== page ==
Published online 18 March 2008 | Nature | doi:10.1038/news.2008.680


Unmanned craft chart the Antarctic winter

Sea-ice study benefits from first robotic flights over Weddell Sea.

The craft are launched by elastic slingshots, and then keep themselves on track. Watch a video.BAS

A fleet of unmanned aircraft has successfully swooped around the Antarctic, gathering data from areas that would otherwise have remained uncharted.

The unmanned aerial vehicles (UAVs) were deployed by a team of researchers from the British Antarctic Survey (BAS) and the Technical University at Brunswick in Germany. The flights were made without any human intervention apart from take-off and landing, marking a first for unmanned exploration of the Antarctic.

The UAVs look like scaled-up versions of toy radio-controlled aeroplanes, but have high-tech equipment inside — once they have been launched they can fly themselves, and they are equipped to make scientific measurements.

Between October and December 2007, the 6-kilogram, 2-metre-wide planes made 20 successful 40-minute-long flights.

The planes’ engines are powered by lightweight lithium ion polymer batteries, the lifetime of which dictates how far the plane can fly. The farthest the planes flew was just over 45 kilometres, but the team suspects that they could go farther: “I’m quite sure that we didn’t reach the maximum range,” says Thomas Spiess, an engineer from the technical university who developed the UAVs and their temperature sensors.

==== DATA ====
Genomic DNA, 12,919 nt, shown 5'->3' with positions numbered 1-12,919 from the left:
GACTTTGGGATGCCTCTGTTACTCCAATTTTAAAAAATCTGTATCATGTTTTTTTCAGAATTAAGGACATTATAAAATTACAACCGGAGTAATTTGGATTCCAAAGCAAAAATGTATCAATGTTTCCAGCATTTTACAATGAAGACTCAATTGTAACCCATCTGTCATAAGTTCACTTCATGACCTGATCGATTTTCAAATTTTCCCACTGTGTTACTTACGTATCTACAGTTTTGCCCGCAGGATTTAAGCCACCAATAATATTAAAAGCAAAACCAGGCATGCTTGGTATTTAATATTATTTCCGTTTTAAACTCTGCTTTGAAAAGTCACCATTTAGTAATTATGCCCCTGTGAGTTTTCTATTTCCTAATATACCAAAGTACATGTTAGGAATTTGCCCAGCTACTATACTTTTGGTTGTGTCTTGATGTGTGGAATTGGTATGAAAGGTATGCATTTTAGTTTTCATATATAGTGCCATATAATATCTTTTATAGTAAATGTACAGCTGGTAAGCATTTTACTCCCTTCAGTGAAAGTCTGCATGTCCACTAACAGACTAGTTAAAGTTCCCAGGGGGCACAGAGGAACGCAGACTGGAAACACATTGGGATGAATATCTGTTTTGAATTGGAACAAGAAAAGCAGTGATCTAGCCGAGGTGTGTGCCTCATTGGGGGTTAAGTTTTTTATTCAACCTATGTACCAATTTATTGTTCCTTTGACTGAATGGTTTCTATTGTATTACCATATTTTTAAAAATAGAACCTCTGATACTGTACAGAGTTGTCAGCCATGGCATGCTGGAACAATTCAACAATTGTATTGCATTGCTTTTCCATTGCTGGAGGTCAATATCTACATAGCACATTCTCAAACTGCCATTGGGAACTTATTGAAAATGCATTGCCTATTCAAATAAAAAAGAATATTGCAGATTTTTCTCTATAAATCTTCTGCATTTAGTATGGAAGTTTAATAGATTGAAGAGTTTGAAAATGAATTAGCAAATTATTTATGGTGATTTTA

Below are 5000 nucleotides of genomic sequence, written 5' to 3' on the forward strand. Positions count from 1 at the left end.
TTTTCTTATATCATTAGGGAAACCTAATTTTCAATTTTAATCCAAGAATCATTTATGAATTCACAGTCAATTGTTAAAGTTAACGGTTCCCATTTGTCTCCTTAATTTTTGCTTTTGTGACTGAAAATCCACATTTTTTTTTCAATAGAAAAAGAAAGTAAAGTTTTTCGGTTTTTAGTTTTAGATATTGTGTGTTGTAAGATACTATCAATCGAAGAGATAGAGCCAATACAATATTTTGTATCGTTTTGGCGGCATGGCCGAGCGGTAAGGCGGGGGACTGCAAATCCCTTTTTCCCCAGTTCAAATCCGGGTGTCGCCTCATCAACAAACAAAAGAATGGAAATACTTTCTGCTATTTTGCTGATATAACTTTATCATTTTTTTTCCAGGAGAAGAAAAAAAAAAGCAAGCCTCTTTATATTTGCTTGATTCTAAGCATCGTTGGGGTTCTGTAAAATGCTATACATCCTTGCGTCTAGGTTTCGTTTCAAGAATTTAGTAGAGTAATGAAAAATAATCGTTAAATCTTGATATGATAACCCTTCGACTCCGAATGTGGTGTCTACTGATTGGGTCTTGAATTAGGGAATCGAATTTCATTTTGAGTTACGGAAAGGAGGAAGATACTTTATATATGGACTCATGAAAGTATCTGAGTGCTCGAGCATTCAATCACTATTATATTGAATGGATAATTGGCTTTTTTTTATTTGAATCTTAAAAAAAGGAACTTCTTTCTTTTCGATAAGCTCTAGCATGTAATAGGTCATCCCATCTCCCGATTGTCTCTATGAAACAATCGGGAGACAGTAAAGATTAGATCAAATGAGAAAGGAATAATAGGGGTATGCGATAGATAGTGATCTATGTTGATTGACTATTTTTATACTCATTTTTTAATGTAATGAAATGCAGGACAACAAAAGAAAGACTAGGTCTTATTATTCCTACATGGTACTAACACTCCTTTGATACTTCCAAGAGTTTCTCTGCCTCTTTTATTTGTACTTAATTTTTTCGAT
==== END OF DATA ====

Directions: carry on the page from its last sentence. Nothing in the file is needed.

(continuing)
Winter flight

The craft were used in their maiden project to measure air temperatures at very low altitudes over the Weddell Sea, which freezes in winter but is open water in summer. Researchers would like to unpick the details of whether it is warm waters or warm air that plays the biggest role in the summer ice melt. “We are measuring how much heat is flowing from the atmosphere into the sea ice below,” says Phil Anderson, project manager for the BAS. This will feed into models of how global warming will affect polar sea ice, he says.

Ideally, the planes will fly throughout the year at crucial times for sea ice: when the ice starts to form in February; in the dead of winter; when it begins to melt at the beginning of December; and in the middle of summer, when the temperature is at its warmest. “We would really like [information from] the extremes,” says Anderson.

In addition to being cheaper to run than manned craft, the AUVs might be the only way to fly over the Antarctic during winter. The BAS uses piloted planes in the Antarctic only during the summer, when light and temperatures are more favourable for flight.


The planes are catapulted into the air with a 25-metre-long bungee, which is wrapped up in a duvet to stop it from losing its twang in the extreme cold. The planes are preprogrammed with a course to follow, and can self-adjust their course as they fly if they are pushed off course by winds. People interfere only when they return to land.


Landing the planes took lots of practice. “In the Antarctic, if you’ve got any cloud the sky and snow all look white and you can’t see how high the plane is,” says Anderson. “If it lands too fast it hits the snow too hard and breaks into pieces.” Then there’s the added challenge of using a joystick while wearing thick gloves. Anderson and Speiss spent hundreds of hours practising the landings on a simulator. The team hopes to automate landings in the future.

The UAVs show that autonomous flights can be a powerful tool for scientists, says Spiess. Anderson reckons that in a few years time these craft will become standard kit for exploring hard-to-reach areas, from equatorial deserts to the poles, providing reams of data on the cheap. 

Watch a video of the launch and flight.

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